X-Message-Number: 26419
Date: Tue, 28 Jun 2005 09:53:52 -0700 (PDT)
From: "D. den Otter" <>
Subject: What's wrong with religion? A lot, actually...

> Message #26402
> Date: Mon, 27 Jun 2005 10:00:32 -0400
> From: Thomas Donaldson <>
> Subject: The Salvation Army and cryonics
> I remember years ago when I went to New Guinea. At
> the time I would have
> said that I was an atheist; now I say that I think
> religion and the 
> existence of God are irrelevant questions.

To me, atheism isn't just about rejecting God /
religion on "scientific" grounds, but also on moral
ones. In other words, not only is it unlikely that the
Christian (or some other) god exists, but it's also
highly undesirable. Why? Well, because A) it would
basically mean that we can never become gods ourselves
("be all that we can be"), and B) that an insane /
sadistic / uncaring / incompetent entity rules the
universe. If Creation is flawed, then so must be its
Creator. It logically follows, end of story.

> One of the things I noticed was that lots of
> religious groups, from
> Catholics to various kinds of Protestants, had set
> up parishes in New
> Guinea. And yes, it was easy to find New Guinea
> people who believed in
> 7th Day Adventism and various other "modern"
> religions. I also noticed
> two other things: every one of these parishes,
> regardless of the 
> variety of Christianity they promoted, did important
> things for those
> who lived nearby. Educating the children, getting
> everyone better 
> medical care, and all the rest. And the second thing
> I noticed was
> that NOT ONE group of atheists, or agnostics, or
> members of US 
> churches which fundamentally don't seriously believe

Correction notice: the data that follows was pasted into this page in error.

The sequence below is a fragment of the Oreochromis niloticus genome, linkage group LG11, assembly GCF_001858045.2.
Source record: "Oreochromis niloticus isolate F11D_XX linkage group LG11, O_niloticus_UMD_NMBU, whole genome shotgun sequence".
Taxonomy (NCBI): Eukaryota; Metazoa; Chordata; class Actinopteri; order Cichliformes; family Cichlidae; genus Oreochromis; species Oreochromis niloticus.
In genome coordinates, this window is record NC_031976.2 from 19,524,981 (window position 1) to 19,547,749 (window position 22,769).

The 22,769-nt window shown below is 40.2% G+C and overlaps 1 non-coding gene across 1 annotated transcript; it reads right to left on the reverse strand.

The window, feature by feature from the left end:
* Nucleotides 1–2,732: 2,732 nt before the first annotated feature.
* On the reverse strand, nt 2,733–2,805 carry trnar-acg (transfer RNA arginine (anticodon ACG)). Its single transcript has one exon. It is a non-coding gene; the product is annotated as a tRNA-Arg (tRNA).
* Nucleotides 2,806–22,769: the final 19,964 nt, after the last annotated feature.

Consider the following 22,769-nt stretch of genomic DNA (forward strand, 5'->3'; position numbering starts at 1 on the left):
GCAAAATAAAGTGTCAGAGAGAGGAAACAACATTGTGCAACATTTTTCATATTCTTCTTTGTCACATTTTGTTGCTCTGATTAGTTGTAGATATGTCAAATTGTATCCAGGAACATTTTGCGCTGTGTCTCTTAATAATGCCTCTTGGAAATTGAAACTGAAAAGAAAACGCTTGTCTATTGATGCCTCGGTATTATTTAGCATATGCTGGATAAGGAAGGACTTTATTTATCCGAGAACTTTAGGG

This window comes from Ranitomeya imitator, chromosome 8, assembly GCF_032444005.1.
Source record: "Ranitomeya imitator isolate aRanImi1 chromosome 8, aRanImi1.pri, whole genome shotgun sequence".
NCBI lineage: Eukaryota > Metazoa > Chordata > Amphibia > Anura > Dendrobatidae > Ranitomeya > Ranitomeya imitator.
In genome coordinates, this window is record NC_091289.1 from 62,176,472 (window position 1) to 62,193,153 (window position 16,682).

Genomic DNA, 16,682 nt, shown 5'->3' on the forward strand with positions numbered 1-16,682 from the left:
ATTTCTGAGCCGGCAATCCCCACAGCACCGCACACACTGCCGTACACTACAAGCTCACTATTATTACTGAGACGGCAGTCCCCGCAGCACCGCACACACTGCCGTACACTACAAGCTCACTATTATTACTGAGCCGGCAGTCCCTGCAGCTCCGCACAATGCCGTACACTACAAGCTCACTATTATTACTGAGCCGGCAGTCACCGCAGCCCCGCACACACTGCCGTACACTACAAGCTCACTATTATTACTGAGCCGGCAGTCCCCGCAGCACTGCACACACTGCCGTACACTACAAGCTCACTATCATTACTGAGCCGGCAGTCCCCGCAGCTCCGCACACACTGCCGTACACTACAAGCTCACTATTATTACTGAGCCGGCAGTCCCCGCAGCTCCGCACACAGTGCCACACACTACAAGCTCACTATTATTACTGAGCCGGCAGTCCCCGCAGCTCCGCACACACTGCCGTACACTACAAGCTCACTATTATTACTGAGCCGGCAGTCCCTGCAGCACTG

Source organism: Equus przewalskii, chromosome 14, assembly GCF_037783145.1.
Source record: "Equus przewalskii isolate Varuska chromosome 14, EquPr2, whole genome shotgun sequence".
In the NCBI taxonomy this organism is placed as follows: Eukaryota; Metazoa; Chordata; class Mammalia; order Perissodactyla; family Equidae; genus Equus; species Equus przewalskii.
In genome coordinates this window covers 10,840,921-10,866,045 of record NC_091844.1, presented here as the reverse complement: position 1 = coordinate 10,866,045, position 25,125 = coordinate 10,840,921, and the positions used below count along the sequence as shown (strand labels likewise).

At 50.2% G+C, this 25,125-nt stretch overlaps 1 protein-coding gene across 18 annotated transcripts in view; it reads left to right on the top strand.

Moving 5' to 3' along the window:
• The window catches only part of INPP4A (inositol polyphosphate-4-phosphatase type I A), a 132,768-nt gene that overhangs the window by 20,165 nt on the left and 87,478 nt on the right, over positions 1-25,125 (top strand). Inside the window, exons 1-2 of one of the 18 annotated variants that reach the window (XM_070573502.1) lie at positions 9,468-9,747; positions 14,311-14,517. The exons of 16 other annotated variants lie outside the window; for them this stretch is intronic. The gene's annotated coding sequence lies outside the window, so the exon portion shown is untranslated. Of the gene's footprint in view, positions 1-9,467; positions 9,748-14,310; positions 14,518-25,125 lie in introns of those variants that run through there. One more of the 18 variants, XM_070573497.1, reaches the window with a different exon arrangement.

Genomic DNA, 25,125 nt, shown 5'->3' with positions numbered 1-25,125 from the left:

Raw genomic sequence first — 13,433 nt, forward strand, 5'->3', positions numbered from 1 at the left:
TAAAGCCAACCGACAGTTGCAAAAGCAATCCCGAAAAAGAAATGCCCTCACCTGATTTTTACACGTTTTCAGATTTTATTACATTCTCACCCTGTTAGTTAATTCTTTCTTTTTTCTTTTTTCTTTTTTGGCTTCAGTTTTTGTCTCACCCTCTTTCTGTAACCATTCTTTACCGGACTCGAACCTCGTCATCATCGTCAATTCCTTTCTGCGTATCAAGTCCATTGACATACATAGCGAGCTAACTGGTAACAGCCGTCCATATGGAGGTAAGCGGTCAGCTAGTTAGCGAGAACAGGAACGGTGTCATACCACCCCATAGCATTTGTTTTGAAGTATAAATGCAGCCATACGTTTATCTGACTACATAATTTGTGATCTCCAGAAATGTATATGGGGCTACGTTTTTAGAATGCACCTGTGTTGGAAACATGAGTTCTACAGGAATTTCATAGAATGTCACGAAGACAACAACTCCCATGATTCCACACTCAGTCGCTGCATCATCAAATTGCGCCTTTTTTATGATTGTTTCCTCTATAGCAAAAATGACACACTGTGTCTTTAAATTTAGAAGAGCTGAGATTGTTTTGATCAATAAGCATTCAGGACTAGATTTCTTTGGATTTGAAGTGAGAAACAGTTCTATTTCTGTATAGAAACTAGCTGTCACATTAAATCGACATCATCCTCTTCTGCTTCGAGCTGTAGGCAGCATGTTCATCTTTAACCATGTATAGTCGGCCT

> in God --- NOT ONE
> showed up anywhere in New Guinea doing good things
> for and to the
> locals. 

Well, that's pretty easy to explain: the theists were
harvesting souls, which is pretty much their favorite
pastime. Gullibe, naive, *receptive* souls that,
unlike those pesky individualistic Westeners, haven't
yet developed (reasonably effective) memetic defenses
against religion. Souls that can easily be bribed
(with aid) or coerced (with guns in ye olde days, now
usually by more subtle means) into accepting their 
"benefactors'" religion.

Atheists etc. tend to be more aloof, and often
actively oppose proselytization which they strongly
associate with religion. At least, that's my
> You should not feel at all bad about your
> association with the
> Salvation Army. We can't do much charity work at all
> if we try to
> do it alone, and very few if any such charitable
> groups aren't
> associated with a religion or religious feelings of
> some kind.

Real hardcore charity work requires a kind of
self-sacrificing zeal or fanaticism that is almost
exclusively found in theists and political extremists
(especially leftists). You don't *have* to be crazy to
do it, but it helps...

The problem with religious charity is that there is no
real motivation to make fundamental improvements.
Religion, after all, thrives on misery; on ignorance,
fear, poverty, death & disease. Eliminate (or
significantly curb) these, and you eliminate (or
significantly curb) religion. Simple as that.

> I remember once reading something Ettinger said, to
> the effect that
> religious people seemed more receptive to cryonics
> than most free-
> thinking liberals and other such people. 

Afaik the (vast) majority of *actual* cryonicists are
atheists, or at least agnostics.

> You may
> even find a few
> people in your charity work who will come around to
> cryonics, of
> course not without lots of thought and time. After
> all, Brian
> Wowk was quite right in one sense: cryonics is NOT a
> form of 
> religion, and should not violate anyone's religious
> ideas. 

Cryonics *is*, however, an integral part of the